AAT is the most abundant serine proteinase inhibitor in the circulation and plays a major role in the lung by largely entering the tissues via simple transudation and therefore increases in the presence of local inflammation[19]. In healthy individuals, plasma concentration of AAT ranges between 20 to 40 µM resulting in interstitial concentrations of roughly 80% of that in plasma. The other significant lung inhibitor is the secretory leukocyte proteinase inhibitor (SLPI) produced by mucous glands and bronchoepithelial cells and can be secreted basally into the interstitium[20]. Although a reversible inhibitor (unlike AAT, which is irreversible), it is better at protecting elastin from neutrophil elastase than AAT[21] despite being unable to inhibit Proteinase 3[22].

    When the physiological balance between these enzymes (as in AATD) is disturbed, excessive tissue breakdown occurs as the proteinases will have a longer duration and radius of activity[23,24]. During neutrophilic inflammation, the neutrophil traffic and elastase load to the lung is increased. In those with normal AAT, the acute phase response increases AAT production and inflammation increases its penetration into the lung leading to modulation of inflammation. In AATD, the AAT concentration is too low at baseline and inflammation is greater than in patients with normal AAT which is associated with a poor acute phase response[25]. This potentially leads to greater and more persistent tissue damage, destruction of elastin, and the development and progression of emphysema.

    When AAT-deficient individuals were reported to have increased susceptibility to emphysema development[2], researchers quickly recognised the balance between AAT and a destructive enzyme/s[3] (subsequently identified as a feature of neutrophil serine proteinases[9,26]) was key to maintaining elastin homeostasis and that emphysema reflected a disturbance in this balance where proteinase activity prevails.

    The proteinase/antiproteinase imbalance between AAT and its cognate proteinase is reflected by the excessive amount and activity of neutrophil elastase in AAT-deficient individuals[27]. Neutrophil elastase load in the lung tissue is directly associated with the pathological severity of emphysema[28]. Furthermore, the systemic footprint of neutrophil elastase measured as a neutrophil elastase-specific fibrinogen cleavage product (AaVal360) is significantly higher in AAT-deficient individuals and correlates with the severity and progression in the early stages of AATD lung disease[29,30].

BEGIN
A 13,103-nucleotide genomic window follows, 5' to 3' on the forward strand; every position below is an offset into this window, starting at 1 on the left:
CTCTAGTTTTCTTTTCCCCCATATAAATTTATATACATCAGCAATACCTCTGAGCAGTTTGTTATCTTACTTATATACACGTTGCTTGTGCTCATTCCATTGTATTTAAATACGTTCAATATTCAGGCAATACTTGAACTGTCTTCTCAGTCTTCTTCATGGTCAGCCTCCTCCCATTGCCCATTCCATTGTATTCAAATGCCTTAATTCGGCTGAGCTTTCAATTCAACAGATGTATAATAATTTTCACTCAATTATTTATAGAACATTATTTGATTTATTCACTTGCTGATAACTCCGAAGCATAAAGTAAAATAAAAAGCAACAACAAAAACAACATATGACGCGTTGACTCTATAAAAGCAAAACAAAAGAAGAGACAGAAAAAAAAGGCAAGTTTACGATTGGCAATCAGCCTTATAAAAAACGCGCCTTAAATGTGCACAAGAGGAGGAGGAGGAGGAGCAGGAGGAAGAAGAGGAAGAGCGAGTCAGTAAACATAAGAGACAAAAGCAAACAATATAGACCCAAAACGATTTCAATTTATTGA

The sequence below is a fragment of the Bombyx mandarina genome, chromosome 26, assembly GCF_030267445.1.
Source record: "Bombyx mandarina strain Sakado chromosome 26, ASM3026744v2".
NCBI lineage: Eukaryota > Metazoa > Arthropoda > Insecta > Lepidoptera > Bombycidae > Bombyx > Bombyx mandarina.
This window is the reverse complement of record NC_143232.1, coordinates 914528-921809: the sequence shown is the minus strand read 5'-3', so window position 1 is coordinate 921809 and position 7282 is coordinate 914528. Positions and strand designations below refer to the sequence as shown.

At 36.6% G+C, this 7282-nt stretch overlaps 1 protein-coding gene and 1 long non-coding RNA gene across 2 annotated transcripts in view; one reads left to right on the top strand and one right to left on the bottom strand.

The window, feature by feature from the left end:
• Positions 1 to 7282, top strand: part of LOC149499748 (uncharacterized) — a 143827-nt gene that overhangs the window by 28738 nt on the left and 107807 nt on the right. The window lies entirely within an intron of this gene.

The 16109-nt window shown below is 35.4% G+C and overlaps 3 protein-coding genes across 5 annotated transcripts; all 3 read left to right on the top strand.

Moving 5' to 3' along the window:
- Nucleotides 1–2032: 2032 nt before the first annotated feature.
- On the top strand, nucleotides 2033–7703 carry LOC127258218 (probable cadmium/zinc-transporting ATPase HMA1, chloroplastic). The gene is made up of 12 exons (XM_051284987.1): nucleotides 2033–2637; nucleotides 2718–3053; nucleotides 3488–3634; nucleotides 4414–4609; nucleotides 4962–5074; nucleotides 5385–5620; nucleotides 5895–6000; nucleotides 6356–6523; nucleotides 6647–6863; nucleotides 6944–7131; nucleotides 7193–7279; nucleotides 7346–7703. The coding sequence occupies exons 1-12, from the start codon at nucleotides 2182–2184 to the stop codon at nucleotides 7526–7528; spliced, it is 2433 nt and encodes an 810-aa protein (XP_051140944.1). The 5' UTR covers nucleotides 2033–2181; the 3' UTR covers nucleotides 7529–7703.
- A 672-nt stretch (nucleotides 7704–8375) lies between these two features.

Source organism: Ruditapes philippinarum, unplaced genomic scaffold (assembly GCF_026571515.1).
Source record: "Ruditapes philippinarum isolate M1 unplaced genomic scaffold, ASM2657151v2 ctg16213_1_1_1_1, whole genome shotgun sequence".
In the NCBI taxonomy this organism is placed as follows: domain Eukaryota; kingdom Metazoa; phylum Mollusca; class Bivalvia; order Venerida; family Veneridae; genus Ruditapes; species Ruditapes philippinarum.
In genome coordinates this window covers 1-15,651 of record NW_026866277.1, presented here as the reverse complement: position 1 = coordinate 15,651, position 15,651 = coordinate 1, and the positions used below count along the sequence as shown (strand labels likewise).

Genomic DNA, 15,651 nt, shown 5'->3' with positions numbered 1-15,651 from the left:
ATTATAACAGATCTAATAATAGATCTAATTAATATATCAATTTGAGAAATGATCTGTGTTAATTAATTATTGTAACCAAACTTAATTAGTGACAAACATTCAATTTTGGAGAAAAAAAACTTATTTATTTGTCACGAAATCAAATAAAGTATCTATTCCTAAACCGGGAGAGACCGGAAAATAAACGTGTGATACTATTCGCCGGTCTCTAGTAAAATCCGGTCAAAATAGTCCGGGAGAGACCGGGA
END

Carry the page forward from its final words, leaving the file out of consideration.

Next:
In the most prevalent form of AATD, it is the replacement of Glu to Lys at position 342 (hinge loop region) of the Z variant AAT protein that increases the likelihood of spontaneous polymerisation[6]. As a consequence, retention in the liver reduces secretion and hence the plasma and lung concentration, increasing susceptibility to tissue damage by neutrophil serine proteinases. In addition, polymerised AAT aggregates can be found in the lung tissue[31], associated with the accumulation and activation of neutrophils in the localised areas halting their migration into the airways, and hence causing more localised tissue damage. Furthermore, after degranulation, proteinases can become bound to neutrophil cell membranes (especially in AATD[32]) and remain active while being resistant to AAT inhibition, which further complicates the control of local proteinase activity, especially for AATD individuals.